How To Win Your Fantasy Football League
I’ve been playing fantasy football since five minutes after I first heard about it. That was 10th grade, 1992. I’ve played in at least one league every year since. I’m not a know-it-all like some of these pundits that make these self-proclamations on television. I can say this: “I’ve never finished in last place!” I may have even won a league championship or two. I’ve also hosted a radio show on the matter and plainly, I just love fantasy football. If you’re reading this, so do you. Let’s get you a championship this year! To help the cause, I’ve compiled for you, my ‘Top 5 Fantasy Football Draft DOs and DON’Ts’.
FANTASY FOOTBALL DOs
1) Do your homework.
Rank your players according to your liking not by what some list says. If you look at enough of these lists, you will probably see some players at least 10 spots up or down from list to list. Use these as guides. In 2004 I had my eye on this second year TE that very few people had heard about. I didn’t reach but I did select him as my first TE. 13 TDs by season’s end and I was glad I picked Antonio Gates.
2) Do keep track of who other teams are selecting.
Most guys fill up their rosters with the amount of starters they need at each position. If you don’t scoop up your QB and everyone else has at least one QB, go ahead and wait a few rounds while you stock pile your running backs and receivers. Your championship QB will still be there.
3) Do have a plan before you draft.
For example, you say to yourself that you want a RB in the first round. Go ahead and highlight your must have players at that position. If in the first round one of ‘your’ guys is not available then go scoop up the best player at another position like QB or WR. I think it is just fine to pick Andre Johnson for your first pick when the top 8 RBs have been scooped up. Remember, you won’t have the best player at every position.
4) Do take a gamble on a rookie running back.
Every year there’s always one or two that have great seasons. Between Daniel Thomas in Miami and Mark Ingram in New Orleans or perhaps one of the handful of other decent rookie backs, there’s bound to be one that has a 1,000 yard season. Take a gamble for your third running back. A risk at that spot is better than a known average player in my book.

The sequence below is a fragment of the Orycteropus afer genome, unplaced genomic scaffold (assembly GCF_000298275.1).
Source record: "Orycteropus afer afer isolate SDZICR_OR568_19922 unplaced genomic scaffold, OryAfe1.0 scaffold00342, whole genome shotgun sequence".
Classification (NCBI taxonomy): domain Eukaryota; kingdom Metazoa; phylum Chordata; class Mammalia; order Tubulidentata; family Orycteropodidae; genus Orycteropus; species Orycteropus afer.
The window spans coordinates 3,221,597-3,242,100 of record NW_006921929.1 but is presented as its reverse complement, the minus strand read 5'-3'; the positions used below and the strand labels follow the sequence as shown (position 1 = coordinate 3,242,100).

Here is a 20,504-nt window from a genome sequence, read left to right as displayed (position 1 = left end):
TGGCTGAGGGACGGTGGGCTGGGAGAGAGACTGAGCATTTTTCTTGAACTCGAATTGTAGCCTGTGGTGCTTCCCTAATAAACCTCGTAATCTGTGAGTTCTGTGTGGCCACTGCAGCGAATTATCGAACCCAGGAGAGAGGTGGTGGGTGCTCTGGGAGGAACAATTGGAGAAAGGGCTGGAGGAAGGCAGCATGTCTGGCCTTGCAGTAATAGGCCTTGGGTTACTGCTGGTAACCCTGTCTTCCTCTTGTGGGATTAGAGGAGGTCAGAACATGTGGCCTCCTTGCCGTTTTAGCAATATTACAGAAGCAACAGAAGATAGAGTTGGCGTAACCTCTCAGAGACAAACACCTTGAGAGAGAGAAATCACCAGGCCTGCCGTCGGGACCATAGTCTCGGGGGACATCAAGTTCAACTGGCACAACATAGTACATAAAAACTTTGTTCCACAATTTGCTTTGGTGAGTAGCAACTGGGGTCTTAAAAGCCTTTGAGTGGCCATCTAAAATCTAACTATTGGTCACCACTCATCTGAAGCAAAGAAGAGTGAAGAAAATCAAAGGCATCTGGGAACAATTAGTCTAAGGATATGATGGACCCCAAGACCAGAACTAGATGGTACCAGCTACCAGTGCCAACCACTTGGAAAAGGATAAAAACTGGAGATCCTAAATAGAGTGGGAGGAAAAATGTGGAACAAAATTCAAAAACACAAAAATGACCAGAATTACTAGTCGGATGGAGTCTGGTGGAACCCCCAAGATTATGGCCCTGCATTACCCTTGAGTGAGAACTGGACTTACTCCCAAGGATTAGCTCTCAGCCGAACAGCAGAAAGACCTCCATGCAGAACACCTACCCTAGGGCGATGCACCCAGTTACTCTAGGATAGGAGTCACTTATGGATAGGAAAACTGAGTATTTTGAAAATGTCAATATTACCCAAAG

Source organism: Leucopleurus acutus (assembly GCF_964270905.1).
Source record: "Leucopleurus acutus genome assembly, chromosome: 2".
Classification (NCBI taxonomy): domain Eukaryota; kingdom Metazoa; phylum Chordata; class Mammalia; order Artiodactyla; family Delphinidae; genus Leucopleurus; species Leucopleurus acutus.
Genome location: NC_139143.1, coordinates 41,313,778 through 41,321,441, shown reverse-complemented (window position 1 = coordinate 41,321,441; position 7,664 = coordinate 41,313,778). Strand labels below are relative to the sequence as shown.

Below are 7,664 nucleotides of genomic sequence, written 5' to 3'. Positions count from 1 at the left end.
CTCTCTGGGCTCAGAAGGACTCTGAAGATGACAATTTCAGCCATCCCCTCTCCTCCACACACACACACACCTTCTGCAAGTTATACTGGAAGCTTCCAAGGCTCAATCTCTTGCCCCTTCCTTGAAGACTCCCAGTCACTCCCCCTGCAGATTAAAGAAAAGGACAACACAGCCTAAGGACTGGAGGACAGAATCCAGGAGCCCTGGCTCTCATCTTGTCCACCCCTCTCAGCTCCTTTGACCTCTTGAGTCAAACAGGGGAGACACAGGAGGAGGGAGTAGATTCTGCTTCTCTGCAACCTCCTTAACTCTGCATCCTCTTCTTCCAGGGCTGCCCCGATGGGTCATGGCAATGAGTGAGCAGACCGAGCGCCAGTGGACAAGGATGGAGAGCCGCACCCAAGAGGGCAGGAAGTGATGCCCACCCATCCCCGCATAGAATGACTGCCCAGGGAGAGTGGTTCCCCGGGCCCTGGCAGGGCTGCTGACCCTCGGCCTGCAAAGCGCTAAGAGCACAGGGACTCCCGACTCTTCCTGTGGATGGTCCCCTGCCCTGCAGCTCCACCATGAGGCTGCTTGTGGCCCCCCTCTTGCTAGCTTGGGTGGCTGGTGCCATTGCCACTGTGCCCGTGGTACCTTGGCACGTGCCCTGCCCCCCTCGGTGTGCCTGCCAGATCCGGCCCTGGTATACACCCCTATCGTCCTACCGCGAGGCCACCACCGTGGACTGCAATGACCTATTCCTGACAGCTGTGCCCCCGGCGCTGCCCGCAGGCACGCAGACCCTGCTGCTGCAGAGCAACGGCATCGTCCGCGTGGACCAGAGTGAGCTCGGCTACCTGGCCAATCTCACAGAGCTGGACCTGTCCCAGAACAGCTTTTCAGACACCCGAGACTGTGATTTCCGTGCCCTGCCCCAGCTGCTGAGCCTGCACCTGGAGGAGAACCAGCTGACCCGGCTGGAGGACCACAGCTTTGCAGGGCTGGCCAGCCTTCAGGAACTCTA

5) Do have fun!
Do whatever it takes to win by distracting your friends with booze, women, ABC’s Wipeout, whatever it takes for you to be the most focused person in the draft room. Seriously, it’s just a game, so make sure you have fun and enjoy the camaraderie that playing in a league brings.
FANTASY FOOTBALL DRAFT DON’Ts
1) Do not draft a kicker or defense early.
Personally, I make these my last two picks. It is such a crap shoot in my mind. Sure the Jets defense is good. Should anyone have picked them in the 7th round last year? Uh, no. They were the fifth best fantasy defense. You know who was the highest scoring defense, scoring some 34 more total points? That would be the New England Patriots. Go figure.
2) Do not fall in love with your favorite team’s players.
The New Orleans Saints, for example, have a great offense as we all know. But I’m sure Saints fans last year who drafted Devery Henderson, Reggie Bush and Jeremy Shockey didn’t have much to show for it by season’s end.
3) Do not be a follower.
Just because the first tight end goes off the board and then the next three picks follow suit, don’t feel like you have to pick one because “all the good ones will be gone by the time I pick again”. Stick to your game plan and only pick a TE if your guy is there and it’s the round he should be selected.
4) Do not pick a rookie QB as your starter.
This is usually not an issue. Most people go with the known commodity at this position. However, with some of the recent success of rookie QBs, it may be tempting to pick one of the highly touted first year signal-callers to lead your team. Sam Bradford is the exception to the rule. There are more JaMarcus Russell’s out there!
5) Do not draft ‘handcuff’ picks if you can avoid it.
Handcuff picks have become very popular, especially with RBs. It’s when you draft a starter and his back-up so you have insurance if the starter gets injured. My thought is “why do you want a bench player on your roster?” This ain’t the real world. My league is not brought to you by State Farm. Fill your roster with starters. Most of the time if your guy gets injured, then his replacement is available on the waiver wire. Scoop him up then.
So there you go, my two cents. If you win your league’s championship, it may cost you the next time. Seriously, check back each week as I’ll give my advice on who to start from week to week, injury updates, waiver wire pick-ups and much more.